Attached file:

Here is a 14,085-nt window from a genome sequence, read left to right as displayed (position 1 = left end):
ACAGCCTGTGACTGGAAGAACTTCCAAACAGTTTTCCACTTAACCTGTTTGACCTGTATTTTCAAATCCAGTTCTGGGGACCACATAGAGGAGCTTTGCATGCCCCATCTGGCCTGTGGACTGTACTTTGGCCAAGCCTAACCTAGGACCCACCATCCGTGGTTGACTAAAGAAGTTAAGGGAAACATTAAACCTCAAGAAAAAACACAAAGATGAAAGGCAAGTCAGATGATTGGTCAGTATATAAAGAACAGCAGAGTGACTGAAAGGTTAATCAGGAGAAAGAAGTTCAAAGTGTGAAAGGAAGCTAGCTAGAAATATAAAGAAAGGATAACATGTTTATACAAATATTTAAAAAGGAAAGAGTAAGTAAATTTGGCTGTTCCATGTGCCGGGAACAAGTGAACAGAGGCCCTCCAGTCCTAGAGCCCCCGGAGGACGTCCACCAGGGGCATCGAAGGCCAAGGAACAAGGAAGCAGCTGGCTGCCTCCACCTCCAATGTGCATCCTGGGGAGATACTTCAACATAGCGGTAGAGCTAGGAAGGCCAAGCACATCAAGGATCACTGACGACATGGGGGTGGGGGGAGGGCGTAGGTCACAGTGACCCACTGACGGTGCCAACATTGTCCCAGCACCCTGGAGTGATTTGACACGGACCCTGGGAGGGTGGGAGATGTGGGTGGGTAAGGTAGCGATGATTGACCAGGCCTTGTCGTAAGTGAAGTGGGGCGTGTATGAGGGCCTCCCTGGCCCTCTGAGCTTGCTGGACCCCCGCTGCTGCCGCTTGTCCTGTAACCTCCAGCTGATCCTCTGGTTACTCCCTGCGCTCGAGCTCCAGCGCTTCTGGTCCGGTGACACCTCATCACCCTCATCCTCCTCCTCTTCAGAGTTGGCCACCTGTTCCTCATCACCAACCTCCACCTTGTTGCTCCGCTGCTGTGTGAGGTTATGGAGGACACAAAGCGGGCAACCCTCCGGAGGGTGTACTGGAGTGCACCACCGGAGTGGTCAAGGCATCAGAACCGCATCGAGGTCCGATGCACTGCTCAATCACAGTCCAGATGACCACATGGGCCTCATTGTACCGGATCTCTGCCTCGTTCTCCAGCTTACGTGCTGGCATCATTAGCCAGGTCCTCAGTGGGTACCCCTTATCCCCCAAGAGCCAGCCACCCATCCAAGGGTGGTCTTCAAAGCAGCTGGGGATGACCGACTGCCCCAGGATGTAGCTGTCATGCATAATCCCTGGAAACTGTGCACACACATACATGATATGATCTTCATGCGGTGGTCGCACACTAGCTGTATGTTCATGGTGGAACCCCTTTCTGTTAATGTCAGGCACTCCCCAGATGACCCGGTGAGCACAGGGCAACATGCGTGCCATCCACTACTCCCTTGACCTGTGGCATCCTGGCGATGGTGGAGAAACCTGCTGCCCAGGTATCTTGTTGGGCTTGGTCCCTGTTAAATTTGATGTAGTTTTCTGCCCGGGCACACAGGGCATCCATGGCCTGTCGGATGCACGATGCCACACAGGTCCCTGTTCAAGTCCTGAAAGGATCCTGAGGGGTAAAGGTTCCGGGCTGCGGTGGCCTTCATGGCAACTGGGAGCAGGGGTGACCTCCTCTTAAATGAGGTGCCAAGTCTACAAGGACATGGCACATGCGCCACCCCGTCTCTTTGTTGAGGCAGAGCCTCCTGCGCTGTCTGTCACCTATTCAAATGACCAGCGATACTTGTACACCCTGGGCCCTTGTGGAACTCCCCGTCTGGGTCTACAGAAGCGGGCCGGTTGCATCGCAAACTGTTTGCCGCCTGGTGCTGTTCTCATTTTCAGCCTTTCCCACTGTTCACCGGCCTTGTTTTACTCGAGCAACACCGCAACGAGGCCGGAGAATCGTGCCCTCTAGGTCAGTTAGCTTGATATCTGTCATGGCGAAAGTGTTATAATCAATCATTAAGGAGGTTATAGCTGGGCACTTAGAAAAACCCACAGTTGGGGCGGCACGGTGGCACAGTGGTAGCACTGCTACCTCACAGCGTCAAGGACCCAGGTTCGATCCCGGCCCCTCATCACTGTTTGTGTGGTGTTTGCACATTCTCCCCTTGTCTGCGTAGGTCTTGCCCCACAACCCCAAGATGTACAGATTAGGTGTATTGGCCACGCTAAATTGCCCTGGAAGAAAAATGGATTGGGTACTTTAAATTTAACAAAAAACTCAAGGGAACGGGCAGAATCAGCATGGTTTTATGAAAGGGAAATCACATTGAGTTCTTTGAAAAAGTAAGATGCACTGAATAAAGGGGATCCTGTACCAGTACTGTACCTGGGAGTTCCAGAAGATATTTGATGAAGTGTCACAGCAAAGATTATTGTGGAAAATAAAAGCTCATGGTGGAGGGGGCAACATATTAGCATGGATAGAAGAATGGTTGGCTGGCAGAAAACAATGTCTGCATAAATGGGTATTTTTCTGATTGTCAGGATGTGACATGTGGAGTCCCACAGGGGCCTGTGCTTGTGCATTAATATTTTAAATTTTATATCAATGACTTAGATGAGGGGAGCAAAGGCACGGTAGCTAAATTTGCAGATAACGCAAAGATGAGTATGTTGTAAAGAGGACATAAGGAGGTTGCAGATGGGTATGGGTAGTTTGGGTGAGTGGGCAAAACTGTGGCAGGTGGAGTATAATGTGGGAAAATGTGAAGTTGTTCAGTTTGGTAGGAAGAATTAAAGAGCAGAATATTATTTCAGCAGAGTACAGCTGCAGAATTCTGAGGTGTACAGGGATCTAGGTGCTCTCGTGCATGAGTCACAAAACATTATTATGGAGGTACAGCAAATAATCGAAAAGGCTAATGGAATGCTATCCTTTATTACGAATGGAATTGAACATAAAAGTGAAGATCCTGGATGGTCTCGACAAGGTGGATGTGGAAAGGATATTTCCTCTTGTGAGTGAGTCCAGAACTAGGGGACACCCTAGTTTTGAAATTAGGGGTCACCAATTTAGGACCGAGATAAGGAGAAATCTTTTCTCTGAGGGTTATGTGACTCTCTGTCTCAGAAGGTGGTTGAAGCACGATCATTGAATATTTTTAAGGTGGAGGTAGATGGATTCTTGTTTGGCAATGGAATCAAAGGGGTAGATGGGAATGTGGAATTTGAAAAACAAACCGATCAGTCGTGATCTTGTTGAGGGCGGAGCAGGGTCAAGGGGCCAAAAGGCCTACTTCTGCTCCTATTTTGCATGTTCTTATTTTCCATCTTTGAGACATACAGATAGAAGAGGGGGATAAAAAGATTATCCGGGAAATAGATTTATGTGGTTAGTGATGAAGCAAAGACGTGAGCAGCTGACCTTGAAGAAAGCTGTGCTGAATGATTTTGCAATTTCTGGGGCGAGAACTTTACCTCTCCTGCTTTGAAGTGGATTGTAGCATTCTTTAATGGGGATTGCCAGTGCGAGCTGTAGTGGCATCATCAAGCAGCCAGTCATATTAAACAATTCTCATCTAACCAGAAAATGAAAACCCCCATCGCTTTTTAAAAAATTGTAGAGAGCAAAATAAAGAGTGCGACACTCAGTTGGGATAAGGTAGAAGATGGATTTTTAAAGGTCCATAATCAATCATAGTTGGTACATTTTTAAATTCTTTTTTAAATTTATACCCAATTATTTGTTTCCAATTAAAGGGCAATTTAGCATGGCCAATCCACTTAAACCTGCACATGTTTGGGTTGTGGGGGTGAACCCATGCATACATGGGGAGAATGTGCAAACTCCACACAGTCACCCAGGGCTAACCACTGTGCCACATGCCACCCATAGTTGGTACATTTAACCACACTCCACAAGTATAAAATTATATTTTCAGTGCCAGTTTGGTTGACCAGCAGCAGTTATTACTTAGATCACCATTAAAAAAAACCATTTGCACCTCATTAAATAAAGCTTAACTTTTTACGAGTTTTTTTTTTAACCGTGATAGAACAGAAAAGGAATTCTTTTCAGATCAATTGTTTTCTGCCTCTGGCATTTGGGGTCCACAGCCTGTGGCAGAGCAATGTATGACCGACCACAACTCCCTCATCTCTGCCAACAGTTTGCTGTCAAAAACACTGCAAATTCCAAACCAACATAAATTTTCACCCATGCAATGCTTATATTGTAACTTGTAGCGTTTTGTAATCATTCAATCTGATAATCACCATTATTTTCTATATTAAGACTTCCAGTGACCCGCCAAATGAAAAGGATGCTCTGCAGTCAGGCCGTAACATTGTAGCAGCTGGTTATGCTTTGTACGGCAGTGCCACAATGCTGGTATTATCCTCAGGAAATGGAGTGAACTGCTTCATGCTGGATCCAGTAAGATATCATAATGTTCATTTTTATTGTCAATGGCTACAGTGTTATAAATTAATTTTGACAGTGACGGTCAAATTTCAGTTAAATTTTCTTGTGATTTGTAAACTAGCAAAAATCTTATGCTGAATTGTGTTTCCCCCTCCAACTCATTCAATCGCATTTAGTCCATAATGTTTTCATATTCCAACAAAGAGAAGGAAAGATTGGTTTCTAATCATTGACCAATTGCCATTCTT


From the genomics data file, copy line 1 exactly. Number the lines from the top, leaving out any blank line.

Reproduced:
Here is a 14,085-nt window from a genome sequence, read left to right as displayed (position 1 = left end):